Random thoughts of a fiber enthusiast - mostly fiber related, sometimes coherent

More on Indigo

If you go back and look at the color chart I posted yesterday, my favorite green is the indigo overdyed with osage orange. The result is a very clear green (left stripe, second square from the bottom in each strip) compared to the osage orange overdyed with indigo (top left square in each strip).

Now, this next bit is hearsay … I’ve heard it in some natural dye classes but have not been able to confirm this from internet nor book research (from my personal natural dye library of 4-5 books). Please take this with a grain of salt and drop me a note with references if you have more information one way or the other.

Unfortunately, I won’t be able to apply the indigo first, osage orange second at this weekend’s workshop. Indigo doesn’t bond to the fiber the same way that typical natural dye does. The indigo pigment actually nestles into the fiber rather than chemically bonds to the fiber. This is why your jeans, if truly indigo dyed, will fade in creases. That is where the pigment rubs off.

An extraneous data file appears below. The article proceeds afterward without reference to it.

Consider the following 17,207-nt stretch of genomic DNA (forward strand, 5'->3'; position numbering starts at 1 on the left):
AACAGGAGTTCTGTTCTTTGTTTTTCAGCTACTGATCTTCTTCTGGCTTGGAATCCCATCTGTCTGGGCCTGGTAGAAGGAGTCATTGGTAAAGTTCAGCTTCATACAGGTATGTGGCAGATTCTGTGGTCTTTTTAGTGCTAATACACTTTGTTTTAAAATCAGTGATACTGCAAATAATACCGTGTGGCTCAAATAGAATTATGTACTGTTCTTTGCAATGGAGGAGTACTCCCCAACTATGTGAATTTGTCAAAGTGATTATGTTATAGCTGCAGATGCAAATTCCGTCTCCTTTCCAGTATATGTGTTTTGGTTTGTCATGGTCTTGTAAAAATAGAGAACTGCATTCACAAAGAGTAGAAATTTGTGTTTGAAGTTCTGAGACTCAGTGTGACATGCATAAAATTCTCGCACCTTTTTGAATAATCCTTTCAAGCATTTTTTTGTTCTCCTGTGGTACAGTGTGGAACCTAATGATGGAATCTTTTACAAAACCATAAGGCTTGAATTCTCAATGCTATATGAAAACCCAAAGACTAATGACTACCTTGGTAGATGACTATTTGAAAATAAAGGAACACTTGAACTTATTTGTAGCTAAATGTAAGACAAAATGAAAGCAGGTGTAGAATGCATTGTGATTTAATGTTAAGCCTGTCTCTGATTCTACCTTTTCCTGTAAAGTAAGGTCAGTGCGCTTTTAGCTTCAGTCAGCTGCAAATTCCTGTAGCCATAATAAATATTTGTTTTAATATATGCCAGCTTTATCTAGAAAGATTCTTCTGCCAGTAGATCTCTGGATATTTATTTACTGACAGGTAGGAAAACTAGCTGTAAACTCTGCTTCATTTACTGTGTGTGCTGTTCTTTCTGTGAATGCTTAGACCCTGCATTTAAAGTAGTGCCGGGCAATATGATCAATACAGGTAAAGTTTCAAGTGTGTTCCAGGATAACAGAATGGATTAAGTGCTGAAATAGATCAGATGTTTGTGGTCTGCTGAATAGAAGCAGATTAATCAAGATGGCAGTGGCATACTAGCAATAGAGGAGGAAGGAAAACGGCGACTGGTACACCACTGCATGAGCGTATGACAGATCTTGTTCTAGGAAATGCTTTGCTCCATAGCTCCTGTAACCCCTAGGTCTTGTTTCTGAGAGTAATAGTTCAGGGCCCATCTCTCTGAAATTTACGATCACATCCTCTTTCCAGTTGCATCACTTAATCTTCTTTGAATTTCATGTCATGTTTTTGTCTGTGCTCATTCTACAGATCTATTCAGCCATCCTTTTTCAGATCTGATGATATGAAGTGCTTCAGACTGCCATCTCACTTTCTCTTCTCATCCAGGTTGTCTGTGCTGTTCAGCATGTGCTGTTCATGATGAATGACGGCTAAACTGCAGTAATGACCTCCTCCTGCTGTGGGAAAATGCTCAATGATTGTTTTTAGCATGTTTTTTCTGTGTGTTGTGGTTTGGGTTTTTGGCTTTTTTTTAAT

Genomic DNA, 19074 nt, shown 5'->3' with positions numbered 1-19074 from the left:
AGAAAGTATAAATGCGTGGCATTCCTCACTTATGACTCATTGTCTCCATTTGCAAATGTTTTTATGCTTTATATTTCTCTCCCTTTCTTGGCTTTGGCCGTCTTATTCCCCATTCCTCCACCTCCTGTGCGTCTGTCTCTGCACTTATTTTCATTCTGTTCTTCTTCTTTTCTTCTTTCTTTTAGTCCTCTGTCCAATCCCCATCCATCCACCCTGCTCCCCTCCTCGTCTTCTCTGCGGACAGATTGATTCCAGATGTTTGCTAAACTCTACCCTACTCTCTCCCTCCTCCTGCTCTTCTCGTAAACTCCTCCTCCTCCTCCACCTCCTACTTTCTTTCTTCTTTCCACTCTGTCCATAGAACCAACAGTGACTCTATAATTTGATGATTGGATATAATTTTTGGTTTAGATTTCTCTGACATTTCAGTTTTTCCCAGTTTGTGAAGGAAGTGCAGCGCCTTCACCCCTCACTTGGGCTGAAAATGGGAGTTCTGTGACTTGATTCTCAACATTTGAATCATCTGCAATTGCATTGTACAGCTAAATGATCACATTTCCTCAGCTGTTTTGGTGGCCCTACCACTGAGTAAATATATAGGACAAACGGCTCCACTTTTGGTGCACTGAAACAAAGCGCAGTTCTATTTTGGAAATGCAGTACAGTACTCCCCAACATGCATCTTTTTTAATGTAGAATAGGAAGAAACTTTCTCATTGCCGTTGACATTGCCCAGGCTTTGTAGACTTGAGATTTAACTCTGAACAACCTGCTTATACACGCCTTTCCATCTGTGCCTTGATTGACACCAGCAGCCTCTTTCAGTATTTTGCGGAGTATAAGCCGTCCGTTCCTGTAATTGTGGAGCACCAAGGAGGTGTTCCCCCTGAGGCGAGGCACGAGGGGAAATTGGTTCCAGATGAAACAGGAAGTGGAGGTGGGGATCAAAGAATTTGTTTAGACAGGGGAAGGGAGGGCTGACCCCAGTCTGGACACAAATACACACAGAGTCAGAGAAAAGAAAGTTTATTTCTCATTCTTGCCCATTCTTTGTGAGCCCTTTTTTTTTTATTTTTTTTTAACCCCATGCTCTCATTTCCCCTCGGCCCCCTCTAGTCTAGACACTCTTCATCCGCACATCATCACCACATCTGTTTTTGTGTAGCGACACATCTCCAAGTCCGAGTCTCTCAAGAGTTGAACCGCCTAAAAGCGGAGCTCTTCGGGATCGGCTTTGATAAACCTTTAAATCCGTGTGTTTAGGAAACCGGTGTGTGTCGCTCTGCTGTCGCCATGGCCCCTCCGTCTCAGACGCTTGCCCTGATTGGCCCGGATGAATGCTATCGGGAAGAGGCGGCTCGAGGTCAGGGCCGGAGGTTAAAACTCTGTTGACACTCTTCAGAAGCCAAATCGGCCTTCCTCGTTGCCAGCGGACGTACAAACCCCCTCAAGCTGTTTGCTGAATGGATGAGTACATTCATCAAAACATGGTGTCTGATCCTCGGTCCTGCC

Anyway, what this means is that indigo can be released again in another dye pot, thus alter the dye pot for everyone else in the class. We were advised not to try this unless it is at the very end of the workshop. However, that means the dye may be exhausted and I wouldn’t be able to get accurate medium on medium dye strength.

I might try this myself at home to see what the color variations might be with indigo last vs. indigo first.




Tennis Socks


  1. Any indigo that rubs off in in an Osage Orange dyebath shouldn’t contaminate other fibers, because it won’t bond to them (in that form, it’s a pigment without a binder, which will wash out immediately). For indigo to bond permanently to a fiber, it has to be reduced to leucoindigo, soaked into the fiber as leucoindigo, and then oxidized into indigo inside the cloth. This is a complex chemical reaction that isn’t going to happen in most natural dyebaths – especially since it requires a fairly alkaline environment, rather than the much more common acidic dyebaths with other natural dyes.

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